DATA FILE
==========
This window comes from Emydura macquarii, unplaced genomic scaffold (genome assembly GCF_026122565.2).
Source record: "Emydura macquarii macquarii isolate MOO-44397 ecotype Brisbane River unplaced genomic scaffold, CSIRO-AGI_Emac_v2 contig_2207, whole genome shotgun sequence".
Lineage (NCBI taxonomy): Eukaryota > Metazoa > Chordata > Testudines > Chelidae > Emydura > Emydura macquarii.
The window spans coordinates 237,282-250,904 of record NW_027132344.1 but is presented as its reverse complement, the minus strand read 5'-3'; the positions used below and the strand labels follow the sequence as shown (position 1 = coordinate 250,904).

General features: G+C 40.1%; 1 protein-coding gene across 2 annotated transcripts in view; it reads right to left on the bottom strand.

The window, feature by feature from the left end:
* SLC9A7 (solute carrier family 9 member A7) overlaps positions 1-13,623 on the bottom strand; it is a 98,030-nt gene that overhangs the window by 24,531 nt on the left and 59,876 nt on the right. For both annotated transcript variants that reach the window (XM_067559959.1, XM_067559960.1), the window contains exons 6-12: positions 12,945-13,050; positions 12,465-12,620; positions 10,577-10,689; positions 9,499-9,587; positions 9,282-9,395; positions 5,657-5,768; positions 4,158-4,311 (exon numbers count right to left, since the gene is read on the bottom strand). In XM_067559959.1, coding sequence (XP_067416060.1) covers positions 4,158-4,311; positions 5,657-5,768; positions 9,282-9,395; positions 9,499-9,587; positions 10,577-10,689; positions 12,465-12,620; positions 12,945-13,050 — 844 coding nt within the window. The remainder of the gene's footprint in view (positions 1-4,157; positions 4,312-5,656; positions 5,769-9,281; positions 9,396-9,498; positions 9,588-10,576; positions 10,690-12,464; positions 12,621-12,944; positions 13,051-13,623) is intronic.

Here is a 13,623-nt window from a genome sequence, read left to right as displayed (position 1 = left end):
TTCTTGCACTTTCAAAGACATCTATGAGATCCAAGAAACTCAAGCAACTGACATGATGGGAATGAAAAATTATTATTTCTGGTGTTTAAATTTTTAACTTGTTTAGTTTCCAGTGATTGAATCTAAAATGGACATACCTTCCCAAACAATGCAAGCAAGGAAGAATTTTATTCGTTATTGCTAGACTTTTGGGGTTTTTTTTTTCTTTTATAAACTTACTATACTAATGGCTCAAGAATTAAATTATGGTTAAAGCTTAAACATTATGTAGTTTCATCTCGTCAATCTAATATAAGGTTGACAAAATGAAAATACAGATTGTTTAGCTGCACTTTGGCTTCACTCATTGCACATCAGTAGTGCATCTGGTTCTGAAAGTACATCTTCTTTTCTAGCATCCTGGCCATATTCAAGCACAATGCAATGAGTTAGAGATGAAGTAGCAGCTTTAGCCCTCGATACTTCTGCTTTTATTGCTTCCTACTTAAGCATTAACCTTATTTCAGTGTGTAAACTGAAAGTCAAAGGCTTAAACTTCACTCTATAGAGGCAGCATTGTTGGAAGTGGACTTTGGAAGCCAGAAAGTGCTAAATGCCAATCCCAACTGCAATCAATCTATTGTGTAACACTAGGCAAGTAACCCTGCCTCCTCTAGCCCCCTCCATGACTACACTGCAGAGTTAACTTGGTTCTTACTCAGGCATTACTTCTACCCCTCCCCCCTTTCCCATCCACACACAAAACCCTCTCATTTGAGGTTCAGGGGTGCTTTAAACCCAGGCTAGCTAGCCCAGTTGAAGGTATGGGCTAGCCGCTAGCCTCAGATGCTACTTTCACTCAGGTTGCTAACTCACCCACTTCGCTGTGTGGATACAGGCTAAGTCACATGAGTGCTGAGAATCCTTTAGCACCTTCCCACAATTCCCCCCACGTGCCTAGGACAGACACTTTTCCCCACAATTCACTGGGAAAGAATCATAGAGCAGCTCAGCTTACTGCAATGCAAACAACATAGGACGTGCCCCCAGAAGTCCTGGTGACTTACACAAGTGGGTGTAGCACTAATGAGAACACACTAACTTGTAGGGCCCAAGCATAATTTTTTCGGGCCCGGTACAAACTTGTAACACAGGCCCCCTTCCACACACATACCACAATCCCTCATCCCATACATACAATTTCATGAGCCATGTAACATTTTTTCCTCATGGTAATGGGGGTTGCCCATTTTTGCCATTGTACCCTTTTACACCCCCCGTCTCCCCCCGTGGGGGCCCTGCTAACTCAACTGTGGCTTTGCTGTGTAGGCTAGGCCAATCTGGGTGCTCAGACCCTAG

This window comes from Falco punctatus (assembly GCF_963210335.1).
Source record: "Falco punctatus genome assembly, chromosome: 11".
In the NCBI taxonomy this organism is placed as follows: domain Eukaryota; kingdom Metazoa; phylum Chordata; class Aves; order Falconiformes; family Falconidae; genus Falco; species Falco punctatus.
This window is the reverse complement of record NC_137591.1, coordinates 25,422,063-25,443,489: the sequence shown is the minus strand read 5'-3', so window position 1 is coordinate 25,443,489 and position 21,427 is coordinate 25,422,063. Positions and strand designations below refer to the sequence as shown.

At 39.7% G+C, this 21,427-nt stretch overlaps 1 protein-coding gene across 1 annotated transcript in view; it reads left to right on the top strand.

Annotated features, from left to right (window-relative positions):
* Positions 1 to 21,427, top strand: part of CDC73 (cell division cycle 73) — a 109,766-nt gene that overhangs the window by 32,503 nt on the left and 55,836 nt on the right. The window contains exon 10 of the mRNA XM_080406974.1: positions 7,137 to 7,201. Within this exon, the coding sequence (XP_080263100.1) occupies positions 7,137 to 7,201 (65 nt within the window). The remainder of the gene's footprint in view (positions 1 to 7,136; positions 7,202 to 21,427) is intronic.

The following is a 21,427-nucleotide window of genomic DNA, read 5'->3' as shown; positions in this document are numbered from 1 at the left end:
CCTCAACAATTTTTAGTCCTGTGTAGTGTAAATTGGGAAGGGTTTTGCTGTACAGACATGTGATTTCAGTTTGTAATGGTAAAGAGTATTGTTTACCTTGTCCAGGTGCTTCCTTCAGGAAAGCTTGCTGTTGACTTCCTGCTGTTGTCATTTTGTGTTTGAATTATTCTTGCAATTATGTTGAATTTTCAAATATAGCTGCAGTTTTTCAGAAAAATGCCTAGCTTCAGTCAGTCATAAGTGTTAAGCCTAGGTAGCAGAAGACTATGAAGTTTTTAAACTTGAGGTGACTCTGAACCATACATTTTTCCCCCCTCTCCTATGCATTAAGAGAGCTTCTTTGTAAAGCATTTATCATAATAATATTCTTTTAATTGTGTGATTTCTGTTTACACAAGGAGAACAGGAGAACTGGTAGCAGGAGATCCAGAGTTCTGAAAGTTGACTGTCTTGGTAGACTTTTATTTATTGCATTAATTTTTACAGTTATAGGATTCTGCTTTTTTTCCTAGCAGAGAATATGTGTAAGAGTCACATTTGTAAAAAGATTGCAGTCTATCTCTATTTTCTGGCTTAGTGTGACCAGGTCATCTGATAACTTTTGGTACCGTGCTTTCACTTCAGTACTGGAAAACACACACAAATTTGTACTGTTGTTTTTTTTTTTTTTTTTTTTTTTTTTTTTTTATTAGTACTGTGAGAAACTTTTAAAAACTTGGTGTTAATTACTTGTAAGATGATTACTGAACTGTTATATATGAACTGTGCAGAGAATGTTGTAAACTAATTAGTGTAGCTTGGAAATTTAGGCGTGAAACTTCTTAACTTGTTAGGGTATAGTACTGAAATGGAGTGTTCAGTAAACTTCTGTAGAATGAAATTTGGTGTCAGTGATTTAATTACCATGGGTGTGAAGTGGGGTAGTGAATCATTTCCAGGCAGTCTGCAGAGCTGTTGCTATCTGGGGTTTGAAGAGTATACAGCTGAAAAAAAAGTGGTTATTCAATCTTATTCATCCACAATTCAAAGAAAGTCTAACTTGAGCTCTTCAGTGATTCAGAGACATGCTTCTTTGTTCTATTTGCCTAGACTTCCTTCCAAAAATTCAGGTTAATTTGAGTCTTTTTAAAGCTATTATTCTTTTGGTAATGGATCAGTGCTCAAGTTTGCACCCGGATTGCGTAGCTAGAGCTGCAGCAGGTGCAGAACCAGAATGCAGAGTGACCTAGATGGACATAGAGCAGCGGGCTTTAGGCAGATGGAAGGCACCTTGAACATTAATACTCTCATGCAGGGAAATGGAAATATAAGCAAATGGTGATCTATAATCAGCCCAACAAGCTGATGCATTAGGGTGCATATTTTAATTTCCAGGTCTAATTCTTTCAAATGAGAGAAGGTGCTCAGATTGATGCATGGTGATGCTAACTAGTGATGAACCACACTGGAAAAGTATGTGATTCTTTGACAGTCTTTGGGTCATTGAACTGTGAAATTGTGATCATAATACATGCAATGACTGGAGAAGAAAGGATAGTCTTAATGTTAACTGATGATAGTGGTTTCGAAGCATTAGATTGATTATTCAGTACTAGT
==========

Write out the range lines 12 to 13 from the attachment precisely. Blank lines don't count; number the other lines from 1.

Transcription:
In the NCBI taxonomy this organism is placed as follows: domain Eukaryota; kingdom Metazoa; phylum Chordata; class Aves; order Falconiformes; family Falconidae; genus Falco; species Falco punctatus.
This window is the reverse complement of record NC_137591.1, coordinates 25,422,063-25,443,489: the sequence shown is the minus strand read 5'-3', so window position 1 is coordinate 25,443,489 and position 21,427 is coordinate 25,422,063. Positions and strand designations below refer to the sequence as shown.